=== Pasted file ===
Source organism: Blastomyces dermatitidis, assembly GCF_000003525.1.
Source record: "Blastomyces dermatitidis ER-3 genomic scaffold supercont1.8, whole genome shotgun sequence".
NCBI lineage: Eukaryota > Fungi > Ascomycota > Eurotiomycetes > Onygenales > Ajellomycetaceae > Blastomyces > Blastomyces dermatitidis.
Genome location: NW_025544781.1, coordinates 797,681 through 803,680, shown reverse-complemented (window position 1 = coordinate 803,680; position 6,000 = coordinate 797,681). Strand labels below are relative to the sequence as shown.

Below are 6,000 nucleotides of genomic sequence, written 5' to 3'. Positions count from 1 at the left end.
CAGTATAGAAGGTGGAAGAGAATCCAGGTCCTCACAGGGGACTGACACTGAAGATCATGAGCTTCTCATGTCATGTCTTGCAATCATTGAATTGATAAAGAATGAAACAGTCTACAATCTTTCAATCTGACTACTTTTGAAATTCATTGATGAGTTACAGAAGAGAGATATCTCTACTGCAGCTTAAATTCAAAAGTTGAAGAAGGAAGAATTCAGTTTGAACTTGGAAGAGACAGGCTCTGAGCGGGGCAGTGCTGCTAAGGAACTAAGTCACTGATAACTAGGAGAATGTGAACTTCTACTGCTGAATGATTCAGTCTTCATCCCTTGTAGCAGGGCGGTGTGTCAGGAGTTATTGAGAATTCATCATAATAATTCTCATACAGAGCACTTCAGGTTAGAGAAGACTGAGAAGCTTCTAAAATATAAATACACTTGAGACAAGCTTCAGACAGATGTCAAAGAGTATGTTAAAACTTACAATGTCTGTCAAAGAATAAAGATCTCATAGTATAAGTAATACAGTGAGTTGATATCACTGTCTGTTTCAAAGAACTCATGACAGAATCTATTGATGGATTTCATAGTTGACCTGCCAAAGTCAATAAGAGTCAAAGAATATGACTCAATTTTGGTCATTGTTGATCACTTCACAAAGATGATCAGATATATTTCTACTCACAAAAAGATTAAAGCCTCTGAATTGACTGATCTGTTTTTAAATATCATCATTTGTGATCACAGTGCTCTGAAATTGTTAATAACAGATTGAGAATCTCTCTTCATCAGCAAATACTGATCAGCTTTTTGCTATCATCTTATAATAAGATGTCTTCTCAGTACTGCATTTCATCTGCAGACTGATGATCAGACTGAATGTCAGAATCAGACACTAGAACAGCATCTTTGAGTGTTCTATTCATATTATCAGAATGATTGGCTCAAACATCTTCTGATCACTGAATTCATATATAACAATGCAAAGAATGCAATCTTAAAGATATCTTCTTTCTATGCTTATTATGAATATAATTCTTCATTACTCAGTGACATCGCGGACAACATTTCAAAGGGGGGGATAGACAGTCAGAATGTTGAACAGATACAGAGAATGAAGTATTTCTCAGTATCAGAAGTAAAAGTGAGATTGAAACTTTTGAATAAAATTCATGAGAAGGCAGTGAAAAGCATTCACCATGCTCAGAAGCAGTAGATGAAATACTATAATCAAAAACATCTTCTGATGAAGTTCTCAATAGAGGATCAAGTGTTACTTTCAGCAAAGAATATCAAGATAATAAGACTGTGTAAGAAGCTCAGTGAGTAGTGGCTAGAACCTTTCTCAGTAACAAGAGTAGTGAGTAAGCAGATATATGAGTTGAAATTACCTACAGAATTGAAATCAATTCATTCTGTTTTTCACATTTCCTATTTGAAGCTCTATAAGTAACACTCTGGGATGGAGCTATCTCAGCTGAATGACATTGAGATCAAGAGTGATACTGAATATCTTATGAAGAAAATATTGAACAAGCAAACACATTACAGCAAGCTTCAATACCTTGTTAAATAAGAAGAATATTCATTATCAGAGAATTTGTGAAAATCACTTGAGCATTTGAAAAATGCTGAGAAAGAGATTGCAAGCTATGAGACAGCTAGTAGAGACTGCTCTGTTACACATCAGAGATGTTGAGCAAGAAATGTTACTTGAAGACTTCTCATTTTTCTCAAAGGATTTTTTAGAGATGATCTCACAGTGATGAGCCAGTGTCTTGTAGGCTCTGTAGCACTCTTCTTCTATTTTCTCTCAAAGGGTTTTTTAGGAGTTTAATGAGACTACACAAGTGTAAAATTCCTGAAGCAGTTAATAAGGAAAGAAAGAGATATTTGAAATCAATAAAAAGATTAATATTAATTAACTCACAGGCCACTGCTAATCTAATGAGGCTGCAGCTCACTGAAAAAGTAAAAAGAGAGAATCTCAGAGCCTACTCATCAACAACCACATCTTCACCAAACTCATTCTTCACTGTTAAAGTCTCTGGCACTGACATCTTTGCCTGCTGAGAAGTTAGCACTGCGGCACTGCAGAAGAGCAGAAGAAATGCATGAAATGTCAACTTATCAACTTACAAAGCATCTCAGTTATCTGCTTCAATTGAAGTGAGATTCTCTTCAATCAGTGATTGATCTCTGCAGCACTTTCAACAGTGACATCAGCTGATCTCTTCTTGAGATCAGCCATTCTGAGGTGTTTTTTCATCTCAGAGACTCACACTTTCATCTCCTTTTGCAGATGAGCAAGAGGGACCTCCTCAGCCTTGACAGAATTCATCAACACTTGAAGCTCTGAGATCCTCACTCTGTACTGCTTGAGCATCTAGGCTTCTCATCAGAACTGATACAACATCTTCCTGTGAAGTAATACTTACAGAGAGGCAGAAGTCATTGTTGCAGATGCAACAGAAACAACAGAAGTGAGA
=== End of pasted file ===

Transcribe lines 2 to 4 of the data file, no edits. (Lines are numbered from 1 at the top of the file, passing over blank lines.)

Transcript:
Source record: "Blastomyces dermatitidis ER-3 genomic scaffold supercont1.8, whole genome shotgun sequence".
NCBI lineage: Eukaryota > Fungi > Ascomycota > Eurotiomycetes > Onygenales > Ajellomycetaceae > Blastomyces > Blastomyces dermatitidis.
Genome location: NW_025544781.1, coordinates 797,681 through 803,680, shown reverse-complemented (window position 1 = coordinate 803,680; position 6,000 = coordinate 797,681). Strand labels below are relative to the sequence as shown.